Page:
All Paper Round, All the Time

This weekend there was a little bit of interest in the Paper Round from the Irish Times. Shane Hegarty had a piece on the back page of the Weekend Review section.

For those without an subscription, Gavin Sheridan has provided the text on his new blog, The Story.

I don’t think that his thesis- that blogs are so nimble that sluggish newspapers are doomed – is correct. The Paper Round was a great deal of effort (it isn’t finished yet, by the way. Everyone’s waiting on my notes on the Sunday World and the Sunday Business Post. Aren’t you?) and took much longer to write up than any of the participants expected. It provides a small example of a wider point. Blogs are not newspaper replacements.

Newspapers will doom themselves if they don’t provide readers with real news. It is that simple.

Most bloggers don’t have the time or inclination to become news sources. This isn’t our job. Readers who stop by here may be informed and entertained but we can’t offer the range and depth of coverage that a good newspaper does. One thing is a hobby and the other is a professional institution.

So a rise in blogs won’t be to blame for a fall in newspapers’ quality or sales. Any more than knitting at home was to blame for the fall in Marks and Spencer’s fortunes in recent years.

The alternative to newspapers isn’t blogs. It’s no newspapers.


  • Fergal says:

    Though Shane Hegarty’s write-up was generally sympathetic (not to mention a good deal more grown-up and better written than that of another national daily) I think there’s an element of straw man about the blogs v newspapers angle. None of us suggested for a moment that blogs could replace papers, but some in the press found it was much simpler to assign us that argument, rather than dealing with any of our actual criticisms. I think it is interesting to note that our central gripe – too much press release regurgitation – has been either ignored or admitted by several of those press types who engaged with us, those choosing to ignore it being the same ones who instead busied themselves disproving an argument we had not made.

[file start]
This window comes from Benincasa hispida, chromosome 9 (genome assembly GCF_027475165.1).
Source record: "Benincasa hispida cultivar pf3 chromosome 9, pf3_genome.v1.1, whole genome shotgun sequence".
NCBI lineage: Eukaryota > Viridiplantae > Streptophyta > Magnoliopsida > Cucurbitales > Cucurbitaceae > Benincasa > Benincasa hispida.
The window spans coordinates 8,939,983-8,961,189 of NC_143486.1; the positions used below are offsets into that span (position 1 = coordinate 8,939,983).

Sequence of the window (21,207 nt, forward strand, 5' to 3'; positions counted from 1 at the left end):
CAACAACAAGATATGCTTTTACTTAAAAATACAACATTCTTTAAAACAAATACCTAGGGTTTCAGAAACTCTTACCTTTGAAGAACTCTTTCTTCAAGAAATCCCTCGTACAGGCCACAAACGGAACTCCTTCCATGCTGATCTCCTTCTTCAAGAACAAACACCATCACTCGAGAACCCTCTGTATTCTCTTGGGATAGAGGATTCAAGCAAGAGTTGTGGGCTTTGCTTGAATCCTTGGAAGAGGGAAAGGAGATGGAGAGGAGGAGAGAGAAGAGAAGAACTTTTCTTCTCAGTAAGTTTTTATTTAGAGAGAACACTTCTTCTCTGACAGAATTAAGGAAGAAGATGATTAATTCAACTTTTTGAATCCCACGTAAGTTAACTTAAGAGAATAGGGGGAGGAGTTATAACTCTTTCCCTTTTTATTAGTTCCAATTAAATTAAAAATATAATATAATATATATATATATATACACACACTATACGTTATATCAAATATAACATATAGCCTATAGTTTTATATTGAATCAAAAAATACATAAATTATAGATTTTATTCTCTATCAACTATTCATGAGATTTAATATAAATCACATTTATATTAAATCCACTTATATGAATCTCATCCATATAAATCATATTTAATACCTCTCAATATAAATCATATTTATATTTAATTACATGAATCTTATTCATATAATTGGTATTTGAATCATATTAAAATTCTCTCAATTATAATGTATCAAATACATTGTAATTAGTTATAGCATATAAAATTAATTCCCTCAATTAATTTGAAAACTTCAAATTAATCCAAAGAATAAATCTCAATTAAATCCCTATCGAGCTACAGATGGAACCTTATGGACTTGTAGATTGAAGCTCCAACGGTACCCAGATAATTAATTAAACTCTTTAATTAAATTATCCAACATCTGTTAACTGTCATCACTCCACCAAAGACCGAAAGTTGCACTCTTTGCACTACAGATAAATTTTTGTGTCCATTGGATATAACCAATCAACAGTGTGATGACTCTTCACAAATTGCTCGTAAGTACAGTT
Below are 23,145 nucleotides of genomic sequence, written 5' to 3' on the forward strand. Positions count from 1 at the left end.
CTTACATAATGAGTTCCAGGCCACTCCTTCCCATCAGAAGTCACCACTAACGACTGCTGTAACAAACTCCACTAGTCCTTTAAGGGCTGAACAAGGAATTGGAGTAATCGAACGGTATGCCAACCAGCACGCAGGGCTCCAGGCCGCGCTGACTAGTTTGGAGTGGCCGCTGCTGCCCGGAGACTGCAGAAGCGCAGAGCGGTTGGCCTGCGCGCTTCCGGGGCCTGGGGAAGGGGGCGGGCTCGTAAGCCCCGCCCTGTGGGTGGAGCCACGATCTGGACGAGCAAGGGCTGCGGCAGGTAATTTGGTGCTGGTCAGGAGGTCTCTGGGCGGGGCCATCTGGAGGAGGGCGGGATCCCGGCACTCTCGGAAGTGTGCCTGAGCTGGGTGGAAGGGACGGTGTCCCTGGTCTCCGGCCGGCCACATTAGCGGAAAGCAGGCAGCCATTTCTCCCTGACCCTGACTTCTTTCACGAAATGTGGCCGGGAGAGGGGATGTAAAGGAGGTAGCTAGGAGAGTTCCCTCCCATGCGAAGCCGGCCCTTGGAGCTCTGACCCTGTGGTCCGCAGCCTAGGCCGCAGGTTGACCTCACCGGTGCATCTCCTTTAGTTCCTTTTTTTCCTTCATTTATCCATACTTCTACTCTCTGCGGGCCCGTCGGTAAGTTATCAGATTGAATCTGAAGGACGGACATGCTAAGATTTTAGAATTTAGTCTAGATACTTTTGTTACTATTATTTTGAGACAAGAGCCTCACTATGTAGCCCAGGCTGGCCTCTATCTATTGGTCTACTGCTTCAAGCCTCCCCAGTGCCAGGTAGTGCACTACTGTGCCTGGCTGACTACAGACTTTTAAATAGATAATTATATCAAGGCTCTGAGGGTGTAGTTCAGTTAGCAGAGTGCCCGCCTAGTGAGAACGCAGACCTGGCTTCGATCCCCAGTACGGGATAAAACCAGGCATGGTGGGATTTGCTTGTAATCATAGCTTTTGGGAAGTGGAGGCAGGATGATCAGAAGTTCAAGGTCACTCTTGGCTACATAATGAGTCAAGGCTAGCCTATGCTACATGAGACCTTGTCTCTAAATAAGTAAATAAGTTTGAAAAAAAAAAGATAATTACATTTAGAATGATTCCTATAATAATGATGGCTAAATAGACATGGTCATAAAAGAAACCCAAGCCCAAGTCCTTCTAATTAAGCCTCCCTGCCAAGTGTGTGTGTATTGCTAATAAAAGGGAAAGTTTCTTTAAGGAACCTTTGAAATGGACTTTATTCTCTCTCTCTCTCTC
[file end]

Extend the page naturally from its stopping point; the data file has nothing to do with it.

• Gavin says:

    I tend to agree Fergal, no one is suggesting that blogs will replace newspapers. What blogs offer is greater scrutiny of an industry that for so long has remained unchallenged in any organised or coherent way. Perhaps newspapers will start to change with the times!

  • Garreth says:

    I suggest that something that could complement rather than be an alternative to newspapers is a serious popular magazine publishing culture.. In the 1970-1990 period Magill gave several budding journalists their first chance to bloom. Deadlines for monthlies and quarterlies give writers the needed leisure to research and ruminate their selected themes. Ireland needs to develop a culture of serious popular magazine publishing similar to France.

  • William says:

    Blogs and the other electronic communication forms, especially tv, are eating away at newspaper circulation. Younger people don’t see anything in newspapers that they haven’t already read the day before on websites, making a paper redundant. That said, the New York Times is a fantastic paper which can be held accountable for its errors, unlike a blogger. It’s just not as agile a publication and uses millions of tonnes of paper and other resources to print and distribute it in a year. We can’t see the future, but I suggest it will not be a newspaper at every doorstep.

  • Celtictigger says:

    As a final comment (from me) at least on the Paper Round, I found this while googling this morning…… It’s the NUJ’s code of conduct.

    Much of what the paper round found would suggest that some journalists are in breach of the very standards that they say make them professionals, as opposed to us unprinicipled and unpaid bloggers. Specifically, the NUJ requires its members to “avoid the expression of comment and conjecture as established fact”.

    Some of the reaction to the Paper Round might also contravene the NUJ’s code of conduct.

    “A journalist shall at all times defend the principle of the freedom of the press and other media in relation to the collection of information and the expression of comment and criticism.”

    I’ve tried to bold the important part OTHER MEDIA as that is important. Paper Round gathered information and expressed comment and criticism.

    The fact that it criticised the print media does not make it any less entitled to defence from paid up NUJ members. NUJ members who may have put less than defending comments in print could technically be in breach of their own code of conduct. Tsk Tsk.

    Blogs will not replace newspapers. However, blogs are a medium for publication of information. It is possible that we will reach a half-way house where the print paper will contain the headline and the key points, but to read the full story and get direct access to published sources you would go to the blog of the relevant journalist or newspaper.

  • […] know from Tuppenceworth’s Paper Round that its pretty much the same deal […]

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